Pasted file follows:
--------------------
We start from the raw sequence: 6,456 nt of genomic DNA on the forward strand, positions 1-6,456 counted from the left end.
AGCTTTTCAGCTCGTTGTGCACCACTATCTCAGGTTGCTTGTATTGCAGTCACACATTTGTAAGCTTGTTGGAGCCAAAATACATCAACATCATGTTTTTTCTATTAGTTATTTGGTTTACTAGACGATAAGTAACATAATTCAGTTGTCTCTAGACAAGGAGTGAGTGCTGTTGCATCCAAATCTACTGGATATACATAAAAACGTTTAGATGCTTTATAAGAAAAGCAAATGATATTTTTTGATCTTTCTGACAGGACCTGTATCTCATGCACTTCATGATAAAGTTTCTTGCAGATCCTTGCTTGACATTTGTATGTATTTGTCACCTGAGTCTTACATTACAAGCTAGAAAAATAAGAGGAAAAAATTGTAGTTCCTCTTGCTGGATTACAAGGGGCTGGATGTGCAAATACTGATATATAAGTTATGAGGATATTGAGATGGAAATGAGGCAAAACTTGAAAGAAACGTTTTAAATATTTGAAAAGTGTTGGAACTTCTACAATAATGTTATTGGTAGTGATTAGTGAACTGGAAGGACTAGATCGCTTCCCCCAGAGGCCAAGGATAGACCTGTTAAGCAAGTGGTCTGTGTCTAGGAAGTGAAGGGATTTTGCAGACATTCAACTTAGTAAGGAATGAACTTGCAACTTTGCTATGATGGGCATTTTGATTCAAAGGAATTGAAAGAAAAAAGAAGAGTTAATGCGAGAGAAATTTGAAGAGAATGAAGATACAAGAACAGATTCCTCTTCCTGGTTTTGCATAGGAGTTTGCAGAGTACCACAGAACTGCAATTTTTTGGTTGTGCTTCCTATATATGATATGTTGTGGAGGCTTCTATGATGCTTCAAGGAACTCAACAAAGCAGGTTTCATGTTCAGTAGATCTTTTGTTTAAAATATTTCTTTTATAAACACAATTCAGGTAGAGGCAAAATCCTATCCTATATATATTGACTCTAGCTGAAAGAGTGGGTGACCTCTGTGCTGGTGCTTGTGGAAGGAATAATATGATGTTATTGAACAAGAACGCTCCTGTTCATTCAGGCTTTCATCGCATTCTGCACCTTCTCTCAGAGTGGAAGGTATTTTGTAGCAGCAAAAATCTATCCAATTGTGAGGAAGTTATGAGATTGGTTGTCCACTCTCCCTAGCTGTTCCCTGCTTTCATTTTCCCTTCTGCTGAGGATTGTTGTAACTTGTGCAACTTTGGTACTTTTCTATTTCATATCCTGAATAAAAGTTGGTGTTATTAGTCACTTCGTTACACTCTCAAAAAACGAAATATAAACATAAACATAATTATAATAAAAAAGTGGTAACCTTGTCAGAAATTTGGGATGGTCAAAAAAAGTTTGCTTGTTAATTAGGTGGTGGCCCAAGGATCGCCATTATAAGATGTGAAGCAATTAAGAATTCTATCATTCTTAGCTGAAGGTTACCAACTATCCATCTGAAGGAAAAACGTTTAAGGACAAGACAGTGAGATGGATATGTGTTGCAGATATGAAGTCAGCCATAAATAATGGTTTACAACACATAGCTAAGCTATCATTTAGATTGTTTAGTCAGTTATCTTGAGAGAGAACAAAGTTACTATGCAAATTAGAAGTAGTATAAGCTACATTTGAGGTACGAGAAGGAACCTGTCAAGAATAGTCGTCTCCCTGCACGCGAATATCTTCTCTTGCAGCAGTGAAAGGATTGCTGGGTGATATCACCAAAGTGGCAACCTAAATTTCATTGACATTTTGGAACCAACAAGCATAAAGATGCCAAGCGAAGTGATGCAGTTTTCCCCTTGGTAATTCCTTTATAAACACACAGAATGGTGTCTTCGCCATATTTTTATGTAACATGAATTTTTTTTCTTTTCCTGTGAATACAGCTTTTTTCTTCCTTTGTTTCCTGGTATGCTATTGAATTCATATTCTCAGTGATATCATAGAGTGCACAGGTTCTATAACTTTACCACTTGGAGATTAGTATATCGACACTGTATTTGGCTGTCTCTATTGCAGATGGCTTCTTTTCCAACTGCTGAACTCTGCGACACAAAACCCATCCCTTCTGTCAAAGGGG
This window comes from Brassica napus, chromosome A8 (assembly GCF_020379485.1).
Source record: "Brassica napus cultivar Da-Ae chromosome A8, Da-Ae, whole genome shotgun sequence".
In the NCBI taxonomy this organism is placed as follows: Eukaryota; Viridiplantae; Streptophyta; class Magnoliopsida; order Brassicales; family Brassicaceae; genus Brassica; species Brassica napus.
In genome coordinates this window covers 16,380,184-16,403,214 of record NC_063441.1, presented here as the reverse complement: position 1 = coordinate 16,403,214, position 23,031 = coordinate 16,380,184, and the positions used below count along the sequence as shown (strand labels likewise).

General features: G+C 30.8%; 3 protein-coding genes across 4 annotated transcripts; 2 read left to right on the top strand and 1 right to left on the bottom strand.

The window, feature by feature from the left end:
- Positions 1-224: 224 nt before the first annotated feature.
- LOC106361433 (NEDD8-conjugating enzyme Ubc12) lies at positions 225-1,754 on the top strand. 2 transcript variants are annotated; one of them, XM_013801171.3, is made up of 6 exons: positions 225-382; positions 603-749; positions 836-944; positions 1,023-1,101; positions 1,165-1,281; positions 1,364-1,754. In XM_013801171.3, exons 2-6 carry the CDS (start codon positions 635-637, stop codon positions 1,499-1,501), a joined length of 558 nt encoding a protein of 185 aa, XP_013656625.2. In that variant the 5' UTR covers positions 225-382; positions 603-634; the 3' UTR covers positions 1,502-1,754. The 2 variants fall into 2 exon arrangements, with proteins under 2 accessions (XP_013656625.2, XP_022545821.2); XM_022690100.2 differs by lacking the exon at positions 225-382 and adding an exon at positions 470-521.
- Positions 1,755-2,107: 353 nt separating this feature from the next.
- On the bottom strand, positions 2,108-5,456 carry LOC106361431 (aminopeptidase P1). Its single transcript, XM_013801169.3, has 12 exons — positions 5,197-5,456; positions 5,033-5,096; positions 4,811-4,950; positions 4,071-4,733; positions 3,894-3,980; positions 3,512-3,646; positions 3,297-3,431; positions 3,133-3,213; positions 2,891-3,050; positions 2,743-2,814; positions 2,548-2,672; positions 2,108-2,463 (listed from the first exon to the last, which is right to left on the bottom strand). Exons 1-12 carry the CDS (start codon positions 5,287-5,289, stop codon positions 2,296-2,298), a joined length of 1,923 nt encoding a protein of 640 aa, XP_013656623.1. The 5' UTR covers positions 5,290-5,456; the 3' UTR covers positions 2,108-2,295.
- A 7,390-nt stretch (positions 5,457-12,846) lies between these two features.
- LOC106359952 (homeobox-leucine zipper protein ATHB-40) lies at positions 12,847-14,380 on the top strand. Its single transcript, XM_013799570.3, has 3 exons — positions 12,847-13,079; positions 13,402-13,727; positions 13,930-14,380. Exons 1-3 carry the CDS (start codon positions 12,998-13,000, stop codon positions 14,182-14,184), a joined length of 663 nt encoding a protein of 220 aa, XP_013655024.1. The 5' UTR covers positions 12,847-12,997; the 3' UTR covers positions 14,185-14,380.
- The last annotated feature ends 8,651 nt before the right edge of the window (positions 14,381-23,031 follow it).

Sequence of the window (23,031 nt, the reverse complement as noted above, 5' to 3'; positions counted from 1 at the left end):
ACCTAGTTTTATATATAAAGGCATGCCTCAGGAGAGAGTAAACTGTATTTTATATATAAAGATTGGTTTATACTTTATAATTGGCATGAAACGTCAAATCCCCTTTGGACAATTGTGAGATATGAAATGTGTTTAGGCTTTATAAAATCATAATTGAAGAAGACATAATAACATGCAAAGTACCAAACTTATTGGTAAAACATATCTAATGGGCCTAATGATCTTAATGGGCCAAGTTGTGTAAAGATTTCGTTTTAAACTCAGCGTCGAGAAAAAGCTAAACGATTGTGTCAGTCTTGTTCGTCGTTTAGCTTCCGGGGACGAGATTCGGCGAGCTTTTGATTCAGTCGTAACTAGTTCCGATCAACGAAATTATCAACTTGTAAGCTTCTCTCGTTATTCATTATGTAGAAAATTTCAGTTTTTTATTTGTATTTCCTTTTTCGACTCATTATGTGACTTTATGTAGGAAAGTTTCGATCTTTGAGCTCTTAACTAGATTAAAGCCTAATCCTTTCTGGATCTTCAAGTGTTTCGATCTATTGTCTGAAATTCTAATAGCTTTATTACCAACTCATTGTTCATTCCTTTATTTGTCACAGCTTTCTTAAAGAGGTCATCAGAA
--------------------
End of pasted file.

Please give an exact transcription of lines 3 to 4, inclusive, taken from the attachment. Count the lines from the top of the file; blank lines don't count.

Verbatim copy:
This window comes from Brassica napus, chromosome A8 (assembly GCF_020379485.1).
Source record: "Brassica napus cultivar Da-Ae chromosome A8, Da-Ae, whole genome shotgun sequence".